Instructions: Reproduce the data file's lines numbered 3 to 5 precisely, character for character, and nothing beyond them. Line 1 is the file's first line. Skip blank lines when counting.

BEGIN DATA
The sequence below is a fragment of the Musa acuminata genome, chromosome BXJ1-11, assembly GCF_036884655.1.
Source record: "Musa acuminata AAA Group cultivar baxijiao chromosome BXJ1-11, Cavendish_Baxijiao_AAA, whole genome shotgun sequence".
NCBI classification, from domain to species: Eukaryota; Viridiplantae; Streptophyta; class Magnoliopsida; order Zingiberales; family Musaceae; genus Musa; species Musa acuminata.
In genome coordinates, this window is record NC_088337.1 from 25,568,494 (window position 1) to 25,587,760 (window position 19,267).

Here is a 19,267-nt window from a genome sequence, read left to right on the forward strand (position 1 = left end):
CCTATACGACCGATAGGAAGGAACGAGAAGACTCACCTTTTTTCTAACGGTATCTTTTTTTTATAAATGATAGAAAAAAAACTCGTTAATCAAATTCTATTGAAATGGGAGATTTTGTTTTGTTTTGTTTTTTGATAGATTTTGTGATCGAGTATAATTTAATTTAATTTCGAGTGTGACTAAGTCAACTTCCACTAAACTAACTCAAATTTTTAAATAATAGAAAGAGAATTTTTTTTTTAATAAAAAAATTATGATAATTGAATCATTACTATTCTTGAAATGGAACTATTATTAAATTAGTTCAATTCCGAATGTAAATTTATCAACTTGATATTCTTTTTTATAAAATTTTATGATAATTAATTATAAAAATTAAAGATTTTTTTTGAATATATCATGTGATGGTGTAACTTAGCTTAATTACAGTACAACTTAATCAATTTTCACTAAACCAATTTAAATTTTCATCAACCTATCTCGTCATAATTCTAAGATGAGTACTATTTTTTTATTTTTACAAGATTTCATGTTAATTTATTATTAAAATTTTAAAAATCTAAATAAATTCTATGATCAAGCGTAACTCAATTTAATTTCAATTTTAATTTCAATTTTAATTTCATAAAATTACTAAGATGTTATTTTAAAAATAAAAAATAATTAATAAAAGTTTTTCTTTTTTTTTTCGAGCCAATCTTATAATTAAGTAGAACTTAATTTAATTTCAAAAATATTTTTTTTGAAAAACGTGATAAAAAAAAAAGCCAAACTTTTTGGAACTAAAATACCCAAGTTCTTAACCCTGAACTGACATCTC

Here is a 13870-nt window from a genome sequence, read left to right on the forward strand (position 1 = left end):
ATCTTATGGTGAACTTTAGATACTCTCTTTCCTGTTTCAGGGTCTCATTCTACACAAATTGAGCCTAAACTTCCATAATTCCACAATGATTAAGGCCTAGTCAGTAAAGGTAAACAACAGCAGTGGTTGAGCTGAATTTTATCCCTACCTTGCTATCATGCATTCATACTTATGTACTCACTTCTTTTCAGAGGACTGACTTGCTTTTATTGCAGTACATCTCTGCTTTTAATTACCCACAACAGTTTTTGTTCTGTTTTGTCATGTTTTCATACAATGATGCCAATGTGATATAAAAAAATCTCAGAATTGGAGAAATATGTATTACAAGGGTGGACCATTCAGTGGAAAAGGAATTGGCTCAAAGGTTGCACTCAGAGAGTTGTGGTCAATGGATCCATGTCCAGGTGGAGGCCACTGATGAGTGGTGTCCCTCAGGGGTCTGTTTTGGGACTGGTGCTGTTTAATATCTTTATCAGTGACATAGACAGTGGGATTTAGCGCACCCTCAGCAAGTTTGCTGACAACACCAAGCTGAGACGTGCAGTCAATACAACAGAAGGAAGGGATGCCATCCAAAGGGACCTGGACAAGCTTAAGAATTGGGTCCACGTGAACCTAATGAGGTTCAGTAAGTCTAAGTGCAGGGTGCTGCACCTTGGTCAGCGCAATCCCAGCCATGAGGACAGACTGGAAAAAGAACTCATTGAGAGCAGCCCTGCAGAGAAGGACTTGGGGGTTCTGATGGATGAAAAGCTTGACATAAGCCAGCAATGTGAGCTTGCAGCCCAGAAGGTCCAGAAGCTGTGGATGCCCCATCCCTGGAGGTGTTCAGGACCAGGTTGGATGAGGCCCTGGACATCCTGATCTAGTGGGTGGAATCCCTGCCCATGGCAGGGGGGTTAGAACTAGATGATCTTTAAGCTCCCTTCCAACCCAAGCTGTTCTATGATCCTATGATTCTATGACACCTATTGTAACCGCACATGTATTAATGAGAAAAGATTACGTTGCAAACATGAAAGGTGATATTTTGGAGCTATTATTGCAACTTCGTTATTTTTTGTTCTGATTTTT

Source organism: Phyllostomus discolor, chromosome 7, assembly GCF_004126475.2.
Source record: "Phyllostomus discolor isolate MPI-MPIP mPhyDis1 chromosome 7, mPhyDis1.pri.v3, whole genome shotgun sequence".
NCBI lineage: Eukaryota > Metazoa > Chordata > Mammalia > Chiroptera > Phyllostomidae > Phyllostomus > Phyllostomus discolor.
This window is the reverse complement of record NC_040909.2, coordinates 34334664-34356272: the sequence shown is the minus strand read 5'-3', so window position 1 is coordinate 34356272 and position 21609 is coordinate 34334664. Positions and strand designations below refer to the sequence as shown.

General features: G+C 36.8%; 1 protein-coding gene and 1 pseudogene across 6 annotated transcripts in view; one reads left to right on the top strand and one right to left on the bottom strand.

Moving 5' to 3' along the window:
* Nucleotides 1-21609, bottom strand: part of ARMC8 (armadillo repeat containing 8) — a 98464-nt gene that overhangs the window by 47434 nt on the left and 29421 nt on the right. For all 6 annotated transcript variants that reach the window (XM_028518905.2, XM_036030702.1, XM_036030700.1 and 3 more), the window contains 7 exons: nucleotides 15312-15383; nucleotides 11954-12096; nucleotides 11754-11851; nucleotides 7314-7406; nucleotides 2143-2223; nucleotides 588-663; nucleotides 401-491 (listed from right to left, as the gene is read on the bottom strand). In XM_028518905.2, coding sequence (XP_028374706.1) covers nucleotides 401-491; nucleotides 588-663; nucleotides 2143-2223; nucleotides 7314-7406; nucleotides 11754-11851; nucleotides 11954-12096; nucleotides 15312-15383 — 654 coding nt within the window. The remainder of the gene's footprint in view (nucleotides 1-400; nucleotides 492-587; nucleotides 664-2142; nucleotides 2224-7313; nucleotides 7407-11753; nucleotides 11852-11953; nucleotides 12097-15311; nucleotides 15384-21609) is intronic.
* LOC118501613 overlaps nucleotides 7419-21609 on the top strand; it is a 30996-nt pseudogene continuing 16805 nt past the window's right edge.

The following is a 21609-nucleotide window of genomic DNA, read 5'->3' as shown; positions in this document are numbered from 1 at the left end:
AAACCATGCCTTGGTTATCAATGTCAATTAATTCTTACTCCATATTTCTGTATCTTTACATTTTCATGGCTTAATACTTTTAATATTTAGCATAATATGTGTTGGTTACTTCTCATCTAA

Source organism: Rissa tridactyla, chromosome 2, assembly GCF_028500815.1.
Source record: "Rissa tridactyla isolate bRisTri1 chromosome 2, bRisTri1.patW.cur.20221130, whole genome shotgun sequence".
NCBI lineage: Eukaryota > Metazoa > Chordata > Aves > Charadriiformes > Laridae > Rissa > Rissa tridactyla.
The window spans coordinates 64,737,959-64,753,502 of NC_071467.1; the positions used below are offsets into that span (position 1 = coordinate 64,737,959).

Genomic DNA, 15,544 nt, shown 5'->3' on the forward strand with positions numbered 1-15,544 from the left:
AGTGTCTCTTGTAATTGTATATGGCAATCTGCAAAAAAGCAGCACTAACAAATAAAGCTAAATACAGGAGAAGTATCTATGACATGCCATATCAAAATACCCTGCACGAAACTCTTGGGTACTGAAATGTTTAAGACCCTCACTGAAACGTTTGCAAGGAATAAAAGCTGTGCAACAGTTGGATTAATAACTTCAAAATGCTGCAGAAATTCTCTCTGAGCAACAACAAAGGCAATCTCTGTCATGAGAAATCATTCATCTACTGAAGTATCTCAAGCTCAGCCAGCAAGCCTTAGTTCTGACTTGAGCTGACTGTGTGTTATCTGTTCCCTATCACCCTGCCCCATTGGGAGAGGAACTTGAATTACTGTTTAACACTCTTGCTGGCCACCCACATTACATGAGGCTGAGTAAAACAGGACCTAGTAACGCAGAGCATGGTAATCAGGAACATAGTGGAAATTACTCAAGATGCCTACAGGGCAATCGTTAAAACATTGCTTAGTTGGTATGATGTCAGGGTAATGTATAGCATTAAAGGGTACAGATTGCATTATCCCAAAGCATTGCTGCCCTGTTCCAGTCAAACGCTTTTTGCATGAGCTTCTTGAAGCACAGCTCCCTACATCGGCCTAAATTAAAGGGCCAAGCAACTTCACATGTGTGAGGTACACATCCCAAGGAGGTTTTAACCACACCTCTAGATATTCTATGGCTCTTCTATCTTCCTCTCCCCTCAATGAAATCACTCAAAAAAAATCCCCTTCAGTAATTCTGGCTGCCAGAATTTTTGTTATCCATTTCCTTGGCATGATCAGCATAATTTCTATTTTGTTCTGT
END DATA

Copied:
NCBI classification, from domain to species: Eukaryota; Viridiplantae; Streptophyta; class Magnoliopsida; order Zingiberales; family Musaceae; genus Musa; species Musa acuminata.
In genome coordinates, this window is record NC_088337.1 from 25,568,494 (window position 1) to 25,587,760 (window position 19,267).

Here is a 19,267-nt window from a genome sequence, read left to right on the forward strand (position 1 = left end):